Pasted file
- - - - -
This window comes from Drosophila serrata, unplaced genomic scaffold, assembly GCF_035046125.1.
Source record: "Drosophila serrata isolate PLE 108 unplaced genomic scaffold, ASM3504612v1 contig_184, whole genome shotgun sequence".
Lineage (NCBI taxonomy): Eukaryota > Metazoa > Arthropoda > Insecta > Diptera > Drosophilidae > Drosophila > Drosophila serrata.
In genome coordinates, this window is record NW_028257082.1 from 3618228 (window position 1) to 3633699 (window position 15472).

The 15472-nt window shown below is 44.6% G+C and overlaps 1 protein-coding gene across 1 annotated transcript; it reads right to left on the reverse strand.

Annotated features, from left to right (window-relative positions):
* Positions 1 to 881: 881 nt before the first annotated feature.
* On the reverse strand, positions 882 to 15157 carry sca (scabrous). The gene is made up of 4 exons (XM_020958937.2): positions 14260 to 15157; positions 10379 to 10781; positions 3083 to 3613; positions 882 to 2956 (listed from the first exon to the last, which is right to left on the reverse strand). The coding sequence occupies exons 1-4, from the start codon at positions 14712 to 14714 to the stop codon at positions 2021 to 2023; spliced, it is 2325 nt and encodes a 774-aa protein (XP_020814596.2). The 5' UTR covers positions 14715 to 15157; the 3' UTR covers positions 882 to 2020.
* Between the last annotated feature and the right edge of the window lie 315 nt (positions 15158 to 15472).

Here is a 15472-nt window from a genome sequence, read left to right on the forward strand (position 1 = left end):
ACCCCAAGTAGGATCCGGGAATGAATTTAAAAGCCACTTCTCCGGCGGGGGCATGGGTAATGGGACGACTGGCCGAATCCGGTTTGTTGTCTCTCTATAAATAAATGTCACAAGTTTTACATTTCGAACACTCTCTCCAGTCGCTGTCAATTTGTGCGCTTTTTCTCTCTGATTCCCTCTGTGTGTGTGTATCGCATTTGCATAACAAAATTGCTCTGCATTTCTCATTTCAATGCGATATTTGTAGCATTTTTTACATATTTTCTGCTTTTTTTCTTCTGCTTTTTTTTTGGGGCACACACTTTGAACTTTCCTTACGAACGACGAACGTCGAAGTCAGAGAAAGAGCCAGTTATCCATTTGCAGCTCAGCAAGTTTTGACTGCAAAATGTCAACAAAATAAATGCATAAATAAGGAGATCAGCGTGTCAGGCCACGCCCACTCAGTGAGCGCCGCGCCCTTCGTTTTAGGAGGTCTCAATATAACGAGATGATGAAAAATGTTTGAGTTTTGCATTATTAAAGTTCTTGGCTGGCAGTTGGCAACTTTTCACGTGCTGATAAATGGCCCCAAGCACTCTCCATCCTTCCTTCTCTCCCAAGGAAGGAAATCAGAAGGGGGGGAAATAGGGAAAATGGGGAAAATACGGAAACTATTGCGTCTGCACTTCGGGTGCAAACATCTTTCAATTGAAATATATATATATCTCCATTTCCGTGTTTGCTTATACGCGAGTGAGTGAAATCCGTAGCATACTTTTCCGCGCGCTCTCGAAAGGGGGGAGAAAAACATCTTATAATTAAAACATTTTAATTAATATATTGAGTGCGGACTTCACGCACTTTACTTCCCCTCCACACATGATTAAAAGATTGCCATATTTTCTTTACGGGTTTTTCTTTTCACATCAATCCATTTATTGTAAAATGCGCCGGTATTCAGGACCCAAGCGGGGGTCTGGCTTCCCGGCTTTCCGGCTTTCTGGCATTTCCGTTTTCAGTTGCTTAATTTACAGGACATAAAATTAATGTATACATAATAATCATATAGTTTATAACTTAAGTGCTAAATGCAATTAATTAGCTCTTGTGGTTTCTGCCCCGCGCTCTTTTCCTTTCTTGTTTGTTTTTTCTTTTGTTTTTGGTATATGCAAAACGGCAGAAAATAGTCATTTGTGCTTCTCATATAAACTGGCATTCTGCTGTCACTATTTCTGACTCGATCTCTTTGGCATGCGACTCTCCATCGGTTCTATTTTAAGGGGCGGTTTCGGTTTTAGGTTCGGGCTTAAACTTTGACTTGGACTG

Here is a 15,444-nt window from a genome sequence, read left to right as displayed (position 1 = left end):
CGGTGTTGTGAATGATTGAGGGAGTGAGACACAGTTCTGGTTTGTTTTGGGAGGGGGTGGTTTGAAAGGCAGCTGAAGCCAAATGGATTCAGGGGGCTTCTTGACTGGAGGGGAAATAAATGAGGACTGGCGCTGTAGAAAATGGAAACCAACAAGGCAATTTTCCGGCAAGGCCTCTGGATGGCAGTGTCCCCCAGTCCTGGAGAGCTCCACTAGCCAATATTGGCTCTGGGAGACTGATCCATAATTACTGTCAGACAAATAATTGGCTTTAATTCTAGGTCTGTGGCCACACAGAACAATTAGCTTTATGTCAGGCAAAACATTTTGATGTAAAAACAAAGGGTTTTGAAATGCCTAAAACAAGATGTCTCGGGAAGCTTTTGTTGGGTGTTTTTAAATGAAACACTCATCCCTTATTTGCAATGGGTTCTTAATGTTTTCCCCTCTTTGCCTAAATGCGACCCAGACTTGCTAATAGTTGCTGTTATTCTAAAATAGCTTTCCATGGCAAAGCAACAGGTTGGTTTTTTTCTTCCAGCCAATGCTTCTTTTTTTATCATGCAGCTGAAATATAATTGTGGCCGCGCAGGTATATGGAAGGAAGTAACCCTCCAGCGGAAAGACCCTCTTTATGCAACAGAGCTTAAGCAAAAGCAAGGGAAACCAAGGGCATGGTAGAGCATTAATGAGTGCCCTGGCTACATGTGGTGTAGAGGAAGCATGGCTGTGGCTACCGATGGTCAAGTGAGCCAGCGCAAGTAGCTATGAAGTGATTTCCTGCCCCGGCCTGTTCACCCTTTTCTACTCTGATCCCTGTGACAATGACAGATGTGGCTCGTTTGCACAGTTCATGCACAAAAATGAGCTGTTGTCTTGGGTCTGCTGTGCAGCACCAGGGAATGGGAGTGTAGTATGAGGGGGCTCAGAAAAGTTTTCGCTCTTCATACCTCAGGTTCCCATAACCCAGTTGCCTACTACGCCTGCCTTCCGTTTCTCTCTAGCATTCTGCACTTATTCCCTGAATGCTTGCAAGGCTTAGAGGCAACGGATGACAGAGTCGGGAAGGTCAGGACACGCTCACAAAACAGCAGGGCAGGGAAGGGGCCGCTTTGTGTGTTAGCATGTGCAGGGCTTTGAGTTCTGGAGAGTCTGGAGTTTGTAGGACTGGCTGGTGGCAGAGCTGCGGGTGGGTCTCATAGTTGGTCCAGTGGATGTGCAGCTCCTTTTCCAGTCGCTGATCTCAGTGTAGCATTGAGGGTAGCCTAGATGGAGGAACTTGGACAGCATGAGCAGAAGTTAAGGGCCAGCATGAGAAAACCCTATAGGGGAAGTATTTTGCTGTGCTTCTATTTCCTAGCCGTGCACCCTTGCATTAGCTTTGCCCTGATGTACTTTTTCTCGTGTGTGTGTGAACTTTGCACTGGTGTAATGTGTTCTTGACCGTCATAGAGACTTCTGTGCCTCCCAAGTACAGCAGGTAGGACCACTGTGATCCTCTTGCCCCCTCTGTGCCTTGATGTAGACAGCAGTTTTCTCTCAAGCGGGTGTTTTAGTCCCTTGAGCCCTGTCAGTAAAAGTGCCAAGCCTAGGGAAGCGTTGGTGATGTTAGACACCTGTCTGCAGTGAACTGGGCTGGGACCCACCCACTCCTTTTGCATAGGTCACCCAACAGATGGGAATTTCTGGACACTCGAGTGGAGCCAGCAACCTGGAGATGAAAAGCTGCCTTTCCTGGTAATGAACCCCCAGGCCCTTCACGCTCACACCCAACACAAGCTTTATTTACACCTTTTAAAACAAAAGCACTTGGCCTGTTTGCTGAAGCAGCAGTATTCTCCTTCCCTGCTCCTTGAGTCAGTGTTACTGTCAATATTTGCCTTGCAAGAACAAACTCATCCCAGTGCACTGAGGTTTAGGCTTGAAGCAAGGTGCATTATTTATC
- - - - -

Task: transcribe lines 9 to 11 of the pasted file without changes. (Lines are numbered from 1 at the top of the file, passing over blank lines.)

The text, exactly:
* Between the last annotated feature and the right edge of the window lie 315 nt (positions 15158 to 15472).

Here is a 15472-nt window from a genome sequence, read left to right on the forward strand (position 1 = left end):
ACCCCAAGTAGGATCCGGGAATGAATTTAAAAGCCACTTCTCCGGCGGGGGCATGGGTAATGGGACGACTGGCCGAATCCGGTTTGTTGTCTCTCTATAAATAAATGTCACAAGTTTTACATTTCGAACACTCTCTCCAGTCGCTGTCAATTTGTGCGCTTTTTCTCTCTGATTCCCTCTGTGTGTGTGTATCGCATTTGCATAACAAAATTGCTCTGCATTTCTCATTTCAATGCGATATTTGTAGCATTTTTTACATATTTTCTGCTTTTTTTCTTCTGCTTTTTTTTTGGGGCACACACTTTGAACTTTCCTTACGAACGACGAACGTCGAAGTCAGAGAAAGAGCCAGTTATCCATTTGCAGCTCAGCAAGTTTTGACTGCAAAATGTCAACAAAATAAATGCATAAATAAGGAGATCAGCGTGTCAGGCCACGCCCACTCAGTGAGCGCCGCGCCCTTCGTTTTAGGAGGTCTCAATATAACGAGATGATGAAAAATGTTTGAGTTTTGCATTATTAAAGTTCTTGGCTGGCAGTTGGCAACTTTTCACGTGCTGATAAATGGCCCCAAGCACTCTCCATCCTTCCTTCTCTCCCAAGGAAGGAAATCAGAAGGGGGGGAAATAGGGAAAATGGGGAAAATACGGAAACTATTGCGTCTGCACTTCGGGTGCAAACATCTTTCAATTGAAATATATATATATCTCCATTTCCGTGTTTGCTTATACGCGAGTGAGTGAAATCCGTAGCATACTTTTCCGCGCGCTCTCGAAAGGGGGGAGAAAAACATCTTATAATTAAAACATTTTAATTAATATATTGAGTGCGGACTTCACGCACTTTACTTCCCCTCCACACATGATTAAAAGATTGCCATATTTTCTTTACGGGTTTTTCTTTTCACATCAATCCATTTATTGTAAAATGCGCCGGTATTCAGGACCCAAGCGGGGGTCTGGCTTCCCGGCTTTCCGGCTTTCTGGCATTTCCGTTTTCAGTTGCTTAATTTACAGGACATAAAATTAATGTATACATAATAATCATATAGTTTATAACTTAAGTGCTAAATGCAATTAATTAGCTCTTGTGGTTTCTGCCCCGCGCTCTTTTCCTTTCTTGTTTGTTTTTTCTTTTGTTTTTGGTATATGCAAAACGGCAGAAAATAGTCATTTGTGCTTCTCATATAAACTGGCATTCTGCTGTCACTATTTCTGACTCGATCTCTTTGGCATGCGACTCTCCATCGGTTCTATTTTAAGGGGCGGTTTCGGTTTTAGGTTCGGGCTTAAACTTTGACTTGGACTG